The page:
1. Stanford will not have a negative play all game.
Why it's preposterous: It's nearly impossible to go an entire game without losing yardage on a single play. Even in last week's shootout against Arizona, Stanford had five plays that lost yardage. And we all know that Notre Dame's defense is an enormous upgrade over Arizona's.
Why it's not: As great as Notre Dame's defense has been (and it's been incredible), the Fighting Irish rank 104th of 120 teams in tackles for loss, averaging just 4.6 per game (for comparison, Stanford averages 8.6). On the flipside, Stanford's offensive line hasn't been quite as dominant as it's been in past years, but the Cardinal still leads the Pac-12 in fewest negative plays at just 4.4 per game. If Josh Nunes gets rid of the ball quickly and Stepfan Taylor continues to fight for every yard, Stanford can avoid negative plays.
2. Everett Golson will be the third-most productive quarterback in the game
Why it's preposterous: Last week, Arizona only needed one quarterback to rack up 491 yards on a conference-record 45 completions. Nunes looked abysmal in his only career road start, whereas Golson is coming off his best performance in a rout of Miami. For the year, Golson has been the best quarterback on these two teams.
Why it's not: Every other game this year, Notre Dame has been forced to switch quarterbacks mid-game. Tommy Rees has come off the bench in the second and fourth games of the season. This is the sixth game of the season. In Rees's appearances he has led Notre Dame to the winning score against Purdue and outperformed Golson in a win over Michigan. Stanford's defense has been comparable to Purdue's and Michigan's, and last year, the Cardinal knocked Rees out of the game and forced Notre Dame to use its backup quarterback.
3. Stepfan Taylor will score two rushing touchdowns
Why it's preposterous: Notre Dame has not allowed a rushing touchdown all year. Yes, you read that right. The Fighting Irish have allowed only three touchdowns of any kind in five games, and no opponent has reached the end zone since September 8th. And in two of those three games, Notre Dame shut down top-10 rushers (Denard Robinson and Le'Veon Bell). Meanwhile, Taylor has only rushed for two touchdowns in a game once this season, and last road game, Stanford didn't score an offensive touchdown.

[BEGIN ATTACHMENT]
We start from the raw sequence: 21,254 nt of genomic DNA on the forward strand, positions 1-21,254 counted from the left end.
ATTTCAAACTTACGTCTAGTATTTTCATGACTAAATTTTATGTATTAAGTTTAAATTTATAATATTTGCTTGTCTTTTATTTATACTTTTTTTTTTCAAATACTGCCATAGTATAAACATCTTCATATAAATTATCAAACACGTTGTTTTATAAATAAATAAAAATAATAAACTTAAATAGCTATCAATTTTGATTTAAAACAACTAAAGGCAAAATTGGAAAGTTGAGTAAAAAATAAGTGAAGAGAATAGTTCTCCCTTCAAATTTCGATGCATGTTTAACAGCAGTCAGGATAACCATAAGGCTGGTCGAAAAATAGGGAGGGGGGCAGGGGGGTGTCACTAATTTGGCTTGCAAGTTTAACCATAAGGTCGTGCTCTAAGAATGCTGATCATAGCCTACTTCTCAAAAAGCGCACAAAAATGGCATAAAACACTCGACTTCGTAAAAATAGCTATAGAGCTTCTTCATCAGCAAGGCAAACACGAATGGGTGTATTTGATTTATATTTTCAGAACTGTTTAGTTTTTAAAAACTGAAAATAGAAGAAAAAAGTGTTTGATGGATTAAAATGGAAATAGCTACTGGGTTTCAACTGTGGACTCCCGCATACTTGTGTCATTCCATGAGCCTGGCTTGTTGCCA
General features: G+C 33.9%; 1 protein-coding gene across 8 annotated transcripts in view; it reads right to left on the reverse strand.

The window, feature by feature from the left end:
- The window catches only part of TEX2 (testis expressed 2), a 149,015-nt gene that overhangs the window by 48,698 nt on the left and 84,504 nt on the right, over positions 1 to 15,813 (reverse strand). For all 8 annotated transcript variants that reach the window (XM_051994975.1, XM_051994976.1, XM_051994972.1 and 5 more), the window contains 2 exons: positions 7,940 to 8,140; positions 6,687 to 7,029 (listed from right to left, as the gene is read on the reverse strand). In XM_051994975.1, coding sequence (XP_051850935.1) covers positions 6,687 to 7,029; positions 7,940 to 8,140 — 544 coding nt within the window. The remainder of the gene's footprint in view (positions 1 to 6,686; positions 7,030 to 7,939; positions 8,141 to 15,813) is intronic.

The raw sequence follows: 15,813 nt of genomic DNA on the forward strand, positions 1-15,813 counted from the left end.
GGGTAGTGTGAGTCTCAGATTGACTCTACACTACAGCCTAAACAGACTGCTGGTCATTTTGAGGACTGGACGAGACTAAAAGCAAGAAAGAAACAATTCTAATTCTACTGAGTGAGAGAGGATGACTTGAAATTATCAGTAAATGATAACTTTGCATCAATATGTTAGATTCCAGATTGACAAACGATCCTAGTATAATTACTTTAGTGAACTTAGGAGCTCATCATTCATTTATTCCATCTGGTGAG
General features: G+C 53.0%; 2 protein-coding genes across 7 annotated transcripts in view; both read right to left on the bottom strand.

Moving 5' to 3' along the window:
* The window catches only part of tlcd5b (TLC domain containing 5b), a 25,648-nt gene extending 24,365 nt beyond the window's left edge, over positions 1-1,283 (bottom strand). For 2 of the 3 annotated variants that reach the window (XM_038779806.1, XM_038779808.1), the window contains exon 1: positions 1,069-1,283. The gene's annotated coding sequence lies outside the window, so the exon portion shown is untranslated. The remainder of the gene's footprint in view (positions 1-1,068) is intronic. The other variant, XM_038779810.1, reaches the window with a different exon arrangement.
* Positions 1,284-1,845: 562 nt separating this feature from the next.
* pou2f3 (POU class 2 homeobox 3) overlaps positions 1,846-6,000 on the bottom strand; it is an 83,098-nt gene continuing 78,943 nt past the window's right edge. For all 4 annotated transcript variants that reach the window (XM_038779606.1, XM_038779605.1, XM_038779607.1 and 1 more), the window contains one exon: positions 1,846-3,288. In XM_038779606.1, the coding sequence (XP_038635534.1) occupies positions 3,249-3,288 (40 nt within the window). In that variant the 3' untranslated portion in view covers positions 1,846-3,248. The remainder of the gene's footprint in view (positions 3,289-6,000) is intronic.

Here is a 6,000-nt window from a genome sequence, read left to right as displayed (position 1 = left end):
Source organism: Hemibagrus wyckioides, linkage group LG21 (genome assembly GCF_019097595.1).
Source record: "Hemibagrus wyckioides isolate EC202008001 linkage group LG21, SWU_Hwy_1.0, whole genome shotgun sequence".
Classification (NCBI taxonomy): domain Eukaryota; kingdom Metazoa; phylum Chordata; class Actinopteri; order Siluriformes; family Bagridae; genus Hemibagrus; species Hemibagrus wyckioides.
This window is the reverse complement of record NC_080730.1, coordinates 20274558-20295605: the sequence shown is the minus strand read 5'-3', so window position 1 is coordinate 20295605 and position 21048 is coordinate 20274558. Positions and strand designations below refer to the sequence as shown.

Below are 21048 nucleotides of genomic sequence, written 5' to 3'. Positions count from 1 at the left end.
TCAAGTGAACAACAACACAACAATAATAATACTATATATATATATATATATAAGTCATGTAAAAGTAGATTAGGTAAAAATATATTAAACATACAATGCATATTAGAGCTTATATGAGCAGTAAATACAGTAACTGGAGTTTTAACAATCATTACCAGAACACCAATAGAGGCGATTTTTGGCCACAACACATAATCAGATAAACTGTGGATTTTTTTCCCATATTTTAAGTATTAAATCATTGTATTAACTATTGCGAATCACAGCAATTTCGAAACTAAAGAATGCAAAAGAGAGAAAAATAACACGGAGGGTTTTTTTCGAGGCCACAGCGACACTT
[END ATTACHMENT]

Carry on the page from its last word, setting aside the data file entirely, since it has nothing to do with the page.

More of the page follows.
Why it's not: Taylor has succeeded against Notre Dame, rushing for over 100 yards in each of his past two meetings with the Fighting Irish. And two-touchdown games are nothing new for Taylor; he has nine such games in his career. Stanford's power style is more suited to attacking the Irish defense than the spread attack of Michigan or Navy's triple option, so the Notre Dame defense might not be quite as stingy as the numbers suggest. Plus, you can bet Stanford wants to control the game and run as much as possible in order to stay in the game as much as possible.
Why it's preposterous: Toilolo has only two career games with 100 receiving yards. Ertz has just one. Plus, Nunes has had two games this season where he did not even pass for 200 yards. Meanwhile, Notre Dame is one of the best pass defenses in the country, holding opponents to just 183 passing yards per game.
Why it's not: Ty Montgomery is out, meaning Stanford has roughly two viable passing targets: Toilolo and Ertz. True, the Cardinal will hope for some kind of production from Jamal-Rashad Patterson, Drew Terrell, and company, but when push comes to shove, Nunes is going to look for his tight ends. Toilolo and Ertz have been by far his best and favorite targets. Also, Coby Fleener led Stanford in receiving yards against Notre Dame each of the past two years, and the tight ends represent the best matchup for Stanford against the Irish secondary.